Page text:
If you are blessed with or are considering getting a dog (or any pet), I ask you to remember that a pet is forever. Eventually, puppies become dogs. Kittens become cats. They won’t always be as adorable. Sometimes they will misbehave.   They’ll get old and weak. They might become sick. But they will love you more completely than you can imagine, and are more than worth the trouble. Please do your part. Adopt from a shelter instead of a breeder (and never a pet store, unless they are partnered with a shelter). Spay and Neuter your pets. Keep collars on them, with updated tags with at least your phone number. Have them microchipped (if you do a little research, you can find groups that will microchip inexpensively; don’t let the cost deter you as it did me for a few years). Scratch them behind the ears. Let them give you kisses, at least once in a while. Take them to the vet if they don’t feel well. Play with them. Talk to them. Love them.  And don’t give up on them.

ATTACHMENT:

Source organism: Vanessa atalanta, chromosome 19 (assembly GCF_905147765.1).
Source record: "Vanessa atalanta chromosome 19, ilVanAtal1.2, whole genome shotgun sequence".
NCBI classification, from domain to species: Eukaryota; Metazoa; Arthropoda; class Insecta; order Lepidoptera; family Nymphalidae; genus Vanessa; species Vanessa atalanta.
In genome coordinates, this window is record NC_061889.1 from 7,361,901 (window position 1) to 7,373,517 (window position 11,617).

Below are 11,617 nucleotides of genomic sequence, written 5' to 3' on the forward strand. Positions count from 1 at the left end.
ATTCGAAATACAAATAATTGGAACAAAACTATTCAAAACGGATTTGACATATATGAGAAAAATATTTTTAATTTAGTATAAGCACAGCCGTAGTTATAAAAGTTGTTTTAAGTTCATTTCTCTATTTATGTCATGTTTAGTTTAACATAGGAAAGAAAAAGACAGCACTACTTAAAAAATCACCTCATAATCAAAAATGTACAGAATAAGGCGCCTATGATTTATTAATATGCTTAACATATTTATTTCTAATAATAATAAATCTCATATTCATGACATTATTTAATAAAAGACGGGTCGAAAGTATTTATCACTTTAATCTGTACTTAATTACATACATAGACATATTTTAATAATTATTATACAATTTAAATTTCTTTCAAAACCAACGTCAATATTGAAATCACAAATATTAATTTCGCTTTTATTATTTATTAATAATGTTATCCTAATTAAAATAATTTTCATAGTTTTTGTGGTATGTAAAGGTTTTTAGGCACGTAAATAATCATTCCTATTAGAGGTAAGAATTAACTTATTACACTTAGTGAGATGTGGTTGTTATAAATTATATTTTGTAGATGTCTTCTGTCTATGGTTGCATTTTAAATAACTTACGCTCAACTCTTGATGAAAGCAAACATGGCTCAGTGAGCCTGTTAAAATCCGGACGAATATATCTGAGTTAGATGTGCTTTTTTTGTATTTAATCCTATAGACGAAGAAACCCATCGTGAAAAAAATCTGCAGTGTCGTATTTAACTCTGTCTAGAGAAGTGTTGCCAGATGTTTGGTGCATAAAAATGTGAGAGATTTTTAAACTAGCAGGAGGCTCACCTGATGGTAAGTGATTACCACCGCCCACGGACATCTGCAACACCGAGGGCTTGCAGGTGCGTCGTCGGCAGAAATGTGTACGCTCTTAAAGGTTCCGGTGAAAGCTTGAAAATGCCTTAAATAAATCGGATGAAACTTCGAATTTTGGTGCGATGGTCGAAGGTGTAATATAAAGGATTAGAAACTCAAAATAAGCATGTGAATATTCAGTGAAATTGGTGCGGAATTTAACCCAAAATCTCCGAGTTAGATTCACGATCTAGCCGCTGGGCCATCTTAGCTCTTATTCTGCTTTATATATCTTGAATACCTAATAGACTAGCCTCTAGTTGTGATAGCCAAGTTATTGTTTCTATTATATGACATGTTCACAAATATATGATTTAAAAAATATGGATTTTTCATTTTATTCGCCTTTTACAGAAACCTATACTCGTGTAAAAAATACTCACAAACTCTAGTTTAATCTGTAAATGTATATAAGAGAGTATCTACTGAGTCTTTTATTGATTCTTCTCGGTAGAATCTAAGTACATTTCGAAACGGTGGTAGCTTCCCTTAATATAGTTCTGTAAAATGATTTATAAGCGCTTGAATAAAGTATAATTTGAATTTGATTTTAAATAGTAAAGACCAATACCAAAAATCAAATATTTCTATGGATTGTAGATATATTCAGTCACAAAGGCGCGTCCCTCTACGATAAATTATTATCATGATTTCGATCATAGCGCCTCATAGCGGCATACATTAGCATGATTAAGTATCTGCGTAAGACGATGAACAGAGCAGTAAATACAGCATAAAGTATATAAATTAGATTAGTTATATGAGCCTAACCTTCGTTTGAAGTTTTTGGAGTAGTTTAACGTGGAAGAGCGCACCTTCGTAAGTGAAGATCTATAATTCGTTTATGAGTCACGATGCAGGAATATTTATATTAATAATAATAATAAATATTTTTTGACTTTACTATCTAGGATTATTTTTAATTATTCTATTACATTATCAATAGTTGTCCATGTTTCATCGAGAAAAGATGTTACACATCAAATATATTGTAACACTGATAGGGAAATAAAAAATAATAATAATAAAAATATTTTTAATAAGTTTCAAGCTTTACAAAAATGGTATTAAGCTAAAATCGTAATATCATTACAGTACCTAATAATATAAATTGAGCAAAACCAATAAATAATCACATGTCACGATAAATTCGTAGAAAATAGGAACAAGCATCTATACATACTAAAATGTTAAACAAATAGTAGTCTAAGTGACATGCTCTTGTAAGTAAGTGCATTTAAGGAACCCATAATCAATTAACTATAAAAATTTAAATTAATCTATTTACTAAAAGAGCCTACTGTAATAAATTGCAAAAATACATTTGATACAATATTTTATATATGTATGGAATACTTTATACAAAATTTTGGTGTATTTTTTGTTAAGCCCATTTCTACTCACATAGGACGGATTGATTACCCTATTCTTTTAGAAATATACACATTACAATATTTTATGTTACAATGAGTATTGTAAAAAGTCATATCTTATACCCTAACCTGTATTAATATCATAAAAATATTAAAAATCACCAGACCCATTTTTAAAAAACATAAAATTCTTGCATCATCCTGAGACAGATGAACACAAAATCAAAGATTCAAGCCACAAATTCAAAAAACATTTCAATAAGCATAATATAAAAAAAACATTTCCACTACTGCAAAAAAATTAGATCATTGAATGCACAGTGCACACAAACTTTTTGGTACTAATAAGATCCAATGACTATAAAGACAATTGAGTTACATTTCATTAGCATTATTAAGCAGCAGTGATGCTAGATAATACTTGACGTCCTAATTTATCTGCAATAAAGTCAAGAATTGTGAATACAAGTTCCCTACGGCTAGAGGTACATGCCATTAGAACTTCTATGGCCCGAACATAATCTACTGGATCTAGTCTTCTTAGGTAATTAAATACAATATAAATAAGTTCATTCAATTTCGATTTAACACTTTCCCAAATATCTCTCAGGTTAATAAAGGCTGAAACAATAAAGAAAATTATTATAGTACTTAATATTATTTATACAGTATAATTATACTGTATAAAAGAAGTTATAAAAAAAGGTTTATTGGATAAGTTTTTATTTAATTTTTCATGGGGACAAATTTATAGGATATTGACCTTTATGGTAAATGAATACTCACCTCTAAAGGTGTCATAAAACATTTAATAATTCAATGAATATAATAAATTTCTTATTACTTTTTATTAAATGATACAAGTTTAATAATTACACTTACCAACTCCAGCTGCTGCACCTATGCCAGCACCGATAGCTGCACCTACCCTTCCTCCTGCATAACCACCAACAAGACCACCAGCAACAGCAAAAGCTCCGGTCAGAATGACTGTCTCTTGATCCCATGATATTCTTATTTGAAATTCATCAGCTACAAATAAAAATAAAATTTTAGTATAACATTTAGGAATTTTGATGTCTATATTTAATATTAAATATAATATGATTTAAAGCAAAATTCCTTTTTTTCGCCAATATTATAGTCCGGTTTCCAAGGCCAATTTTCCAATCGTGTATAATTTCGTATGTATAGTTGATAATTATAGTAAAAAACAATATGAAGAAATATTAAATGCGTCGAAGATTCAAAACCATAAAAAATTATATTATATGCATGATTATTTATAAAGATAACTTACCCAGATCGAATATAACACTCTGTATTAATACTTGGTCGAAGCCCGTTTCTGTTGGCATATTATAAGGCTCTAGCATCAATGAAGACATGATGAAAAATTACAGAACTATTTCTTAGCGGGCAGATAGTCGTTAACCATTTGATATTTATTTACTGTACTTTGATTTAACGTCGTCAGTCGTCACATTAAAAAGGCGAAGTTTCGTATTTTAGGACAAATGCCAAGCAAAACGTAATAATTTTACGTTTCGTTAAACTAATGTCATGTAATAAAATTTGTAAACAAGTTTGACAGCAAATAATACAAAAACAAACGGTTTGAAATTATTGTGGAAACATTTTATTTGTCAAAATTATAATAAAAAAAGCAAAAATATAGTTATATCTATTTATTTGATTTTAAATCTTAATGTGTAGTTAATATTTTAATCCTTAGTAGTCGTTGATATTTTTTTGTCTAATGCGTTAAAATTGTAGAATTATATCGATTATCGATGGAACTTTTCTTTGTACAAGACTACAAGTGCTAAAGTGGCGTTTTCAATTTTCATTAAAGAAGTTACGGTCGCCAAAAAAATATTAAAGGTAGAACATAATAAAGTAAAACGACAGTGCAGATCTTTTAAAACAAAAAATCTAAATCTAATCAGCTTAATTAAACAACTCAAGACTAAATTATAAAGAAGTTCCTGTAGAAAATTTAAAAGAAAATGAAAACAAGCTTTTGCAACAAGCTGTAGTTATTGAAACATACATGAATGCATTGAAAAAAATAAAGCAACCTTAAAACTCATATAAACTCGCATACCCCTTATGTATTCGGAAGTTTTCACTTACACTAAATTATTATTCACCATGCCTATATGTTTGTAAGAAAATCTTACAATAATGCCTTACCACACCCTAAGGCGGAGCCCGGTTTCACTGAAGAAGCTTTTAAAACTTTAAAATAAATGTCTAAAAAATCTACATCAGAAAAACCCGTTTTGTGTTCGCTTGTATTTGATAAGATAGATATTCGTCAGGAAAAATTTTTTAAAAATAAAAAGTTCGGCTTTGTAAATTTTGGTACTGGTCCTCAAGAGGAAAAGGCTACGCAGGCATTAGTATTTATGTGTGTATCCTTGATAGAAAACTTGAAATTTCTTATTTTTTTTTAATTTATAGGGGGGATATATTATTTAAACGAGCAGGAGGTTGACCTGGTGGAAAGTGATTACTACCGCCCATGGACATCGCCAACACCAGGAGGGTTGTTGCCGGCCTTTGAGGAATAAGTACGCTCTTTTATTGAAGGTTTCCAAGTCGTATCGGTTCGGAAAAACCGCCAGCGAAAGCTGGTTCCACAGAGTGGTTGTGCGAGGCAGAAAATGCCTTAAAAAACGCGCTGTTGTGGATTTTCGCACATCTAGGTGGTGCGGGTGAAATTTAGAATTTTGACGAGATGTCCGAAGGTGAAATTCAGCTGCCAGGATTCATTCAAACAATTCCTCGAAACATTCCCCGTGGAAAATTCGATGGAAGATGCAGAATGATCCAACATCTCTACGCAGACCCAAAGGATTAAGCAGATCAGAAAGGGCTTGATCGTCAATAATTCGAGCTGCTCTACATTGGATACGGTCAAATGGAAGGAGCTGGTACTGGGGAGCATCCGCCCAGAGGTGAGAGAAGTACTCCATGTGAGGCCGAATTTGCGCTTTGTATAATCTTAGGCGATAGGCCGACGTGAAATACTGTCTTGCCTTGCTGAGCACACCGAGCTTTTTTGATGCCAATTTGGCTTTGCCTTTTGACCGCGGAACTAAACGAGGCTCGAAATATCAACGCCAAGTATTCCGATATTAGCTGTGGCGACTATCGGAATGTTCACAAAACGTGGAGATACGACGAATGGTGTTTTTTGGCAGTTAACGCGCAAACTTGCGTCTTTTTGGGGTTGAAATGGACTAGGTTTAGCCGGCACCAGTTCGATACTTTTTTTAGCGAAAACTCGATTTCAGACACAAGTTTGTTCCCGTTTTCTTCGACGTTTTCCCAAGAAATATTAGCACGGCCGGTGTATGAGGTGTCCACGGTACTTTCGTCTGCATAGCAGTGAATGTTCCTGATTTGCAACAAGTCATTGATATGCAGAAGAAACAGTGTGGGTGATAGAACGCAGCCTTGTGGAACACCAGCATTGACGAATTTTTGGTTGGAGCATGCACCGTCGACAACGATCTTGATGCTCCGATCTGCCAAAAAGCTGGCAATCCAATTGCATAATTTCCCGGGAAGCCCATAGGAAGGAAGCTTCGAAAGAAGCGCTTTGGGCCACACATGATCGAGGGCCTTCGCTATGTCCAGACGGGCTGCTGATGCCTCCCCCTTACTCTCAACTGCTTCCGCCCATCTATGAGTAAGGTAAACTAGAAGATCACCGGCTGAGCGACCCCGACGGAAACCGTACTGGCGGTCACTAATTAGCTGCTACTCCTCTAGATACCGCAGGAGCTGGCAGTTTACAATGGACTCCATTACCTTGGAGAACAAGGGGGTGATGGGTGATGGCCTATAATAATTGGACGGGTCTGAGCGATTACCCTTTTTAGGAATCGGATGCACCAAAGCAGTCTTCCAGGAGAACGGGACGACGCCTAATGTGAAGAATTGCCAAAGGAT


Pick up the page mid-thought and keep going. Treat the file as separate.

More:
Grown up

Thankful – May

Month 2 of my Thankful posts. 🙂

Today I’m thankful for:

  1.  A new month, when the days will get longer and warmer!
  2.  A long-overdue visit with a friend!
  3.  Seeing my talented and beautiful niece play Beth in her high school’s production of “Little Women.”  Girls, you made me cry!  🙂  (Bonus:  Ikea!)
  4.  A quiet and restful Sunday, during which I allowed myself to just relax.  (Bonus: Star Wars day – “May the Fourth be with you.”)
  5. Hudsonville Deer Tracks ice cream.
  6. Recognizing a potentially cranky day and somehow stopping it before it got too bad.
  7. #2 of 3 “First Readers” has finished reading my NaNo novel.  She has lots of notes, but said she liked it!